Ned Rothenberg's Sync | Theater Critic's Choice | Chicago Reader

Ned Rothenberg's Sync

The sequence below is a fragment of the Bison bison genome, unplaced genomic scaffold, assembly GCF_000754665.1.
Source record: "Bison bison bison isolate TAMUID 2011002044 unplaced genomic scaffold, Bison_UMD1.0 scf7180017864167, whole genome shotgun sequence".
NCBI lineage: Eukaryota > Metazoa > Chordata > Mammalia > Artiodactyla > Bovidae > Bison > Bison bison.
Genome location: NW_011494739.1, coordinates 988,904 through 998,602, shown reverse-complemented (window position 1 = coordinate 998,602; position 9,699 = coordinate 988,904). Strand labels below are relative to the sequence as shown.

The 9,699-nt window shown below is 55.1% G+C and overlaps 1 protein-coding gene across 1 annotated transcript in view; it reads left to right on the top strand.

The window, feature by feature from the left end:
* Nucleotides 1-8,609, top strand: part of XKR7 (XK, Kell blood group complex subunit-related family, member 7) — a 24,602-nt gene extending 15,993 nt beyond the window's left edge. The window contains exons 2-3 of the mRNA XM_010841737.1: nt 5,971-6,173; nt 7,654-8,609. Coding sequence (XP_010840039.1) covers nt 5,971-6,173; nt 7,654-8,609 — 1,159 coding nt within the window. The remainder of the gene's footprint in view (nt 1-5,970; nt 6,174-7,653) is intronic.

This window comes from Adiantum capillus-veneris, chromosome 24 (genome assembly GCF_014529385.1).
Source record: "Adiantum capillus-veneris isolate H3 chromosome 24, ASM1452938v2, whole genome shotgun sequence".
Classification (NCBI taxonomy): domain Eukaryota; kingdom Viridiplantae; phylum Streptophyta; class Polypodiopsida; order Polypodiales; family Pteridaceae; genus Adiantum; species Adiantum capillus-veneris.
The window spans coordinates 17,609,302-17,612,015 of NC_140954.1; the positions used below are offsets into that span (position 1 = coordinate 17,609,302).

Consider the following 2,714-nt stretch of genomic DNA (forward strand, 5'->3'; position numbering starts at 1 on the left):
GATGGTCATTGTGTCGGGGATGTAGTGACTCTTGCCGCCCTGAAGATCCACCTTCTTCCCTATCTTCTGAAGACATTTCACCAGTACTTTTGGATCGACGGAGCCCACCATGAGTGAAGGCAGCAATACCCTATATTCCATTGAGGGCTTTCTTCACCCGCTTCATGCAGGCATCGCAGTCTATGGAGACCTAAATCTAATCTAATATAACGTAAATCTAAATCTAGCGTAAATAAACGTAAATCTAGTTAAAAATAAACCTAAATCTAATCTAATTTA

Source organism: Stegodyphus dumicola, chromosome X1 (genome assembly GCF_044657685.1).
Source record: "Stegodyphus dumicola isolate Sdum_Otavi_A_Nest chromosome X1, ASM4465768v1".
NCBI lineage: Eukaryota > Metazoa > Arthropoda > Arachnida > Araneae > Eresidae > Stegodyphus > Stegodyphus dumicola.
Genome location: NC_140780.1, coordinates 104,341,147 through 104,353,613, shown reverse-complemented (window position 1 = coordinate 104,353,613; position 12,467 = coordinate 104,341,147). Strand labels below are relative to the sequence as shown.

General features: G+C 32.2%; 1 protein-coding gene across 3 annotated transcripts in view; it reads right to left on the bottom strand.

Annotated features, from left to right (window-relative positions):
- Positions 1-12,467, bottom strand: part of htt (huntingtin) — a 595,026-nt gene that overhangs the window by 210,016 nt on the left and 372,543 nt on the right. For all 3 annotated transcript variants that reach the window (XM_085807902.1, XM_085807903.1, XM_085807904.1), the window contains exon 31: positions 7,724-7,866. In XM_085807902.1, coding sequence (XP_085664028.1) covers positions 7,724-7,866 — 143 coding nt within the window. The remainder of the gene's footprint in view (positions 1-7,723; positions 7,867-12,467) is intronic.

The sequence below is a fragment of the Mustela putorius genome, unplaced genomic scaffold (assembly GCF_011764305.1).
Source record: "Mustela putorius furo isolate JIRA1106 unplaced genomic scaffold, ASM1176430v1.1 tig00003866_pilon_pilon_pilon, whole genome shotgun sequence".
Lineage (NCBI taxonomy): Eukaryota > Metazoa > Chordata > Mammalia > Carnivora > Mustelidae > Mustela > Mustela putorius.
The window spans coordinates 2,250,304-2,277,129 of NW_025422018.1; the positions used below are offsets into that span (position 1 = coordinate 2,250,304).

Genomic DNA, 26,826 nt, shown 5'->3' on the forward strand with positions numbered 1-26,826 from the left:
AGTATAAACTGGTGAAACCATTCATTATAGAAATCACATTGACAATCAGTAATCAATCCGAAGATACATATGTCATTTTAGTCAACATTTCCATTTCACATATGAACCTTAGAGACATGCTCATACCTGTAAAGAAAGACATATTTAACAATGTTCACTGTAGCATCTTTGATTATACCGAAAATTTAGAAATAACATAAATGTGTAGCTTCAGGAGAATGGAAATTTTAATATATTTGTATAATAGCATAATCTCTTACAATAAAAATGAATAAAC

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New York-based reedist Ned Rothenberg has made his reputation as a master of extended technique, filling his improvised sound sculptures with clicks and growls, multiphonic spurts, and hypnotic interlocking patterns fueled by circular breathing. It's a style inspired by Evan Parker--with whom Rothenberg has performed and recorded--and it makes his current project, a tuneful bass-and-drums trio called Sync, seem surprisingly conventional. It differs from most jazz trios by replacing the trap set with tabla--played by Indian-born Samir Chatterjee, who's regularly accompanied Ravi Shankar on U.S. tours--but even this instrumentation is pretty tame for a guy whose collaborators have included new-music noisemakers like Samm Bennett, Elliott Sharp, and John Zorn. Get past the shock of hearing Rothenberg playing straightforward melodies, though, and you've got a lovely, forceful band blending East and West with skill and restraint. A good deal of the credit goes to Sync's third member, the marvelous Jerome Harris, who alternates on acoustic guitar and acoustic bass guitar. Though overlooked by the general public, Harris has been a regular member of Sonny Rollins's group and Ray Anderson's Alligatory Band, and has graced sessions led by Jack DeJohnette, Bobby Previte, and Henry Threadgill; his work on both instruments always stands out for its sensitivity and drive--qualities that make him ideal for a format as intimate as this one. They seem to inspire Rothenberg, too: on last year's Port of Entry (Intuition), he sings out the buoyant (and only occasionally Indocentric) tunes on alto sax, clarinet, bass clarinet, and shakuhachi, revealing a gracious and emotionally satisfying lyricism that's often been obscured by his otherworldly pyrotechnics. Friday, February 23, 9 PM, HotHouse, 31 E. Balbo; 312-362-9707.



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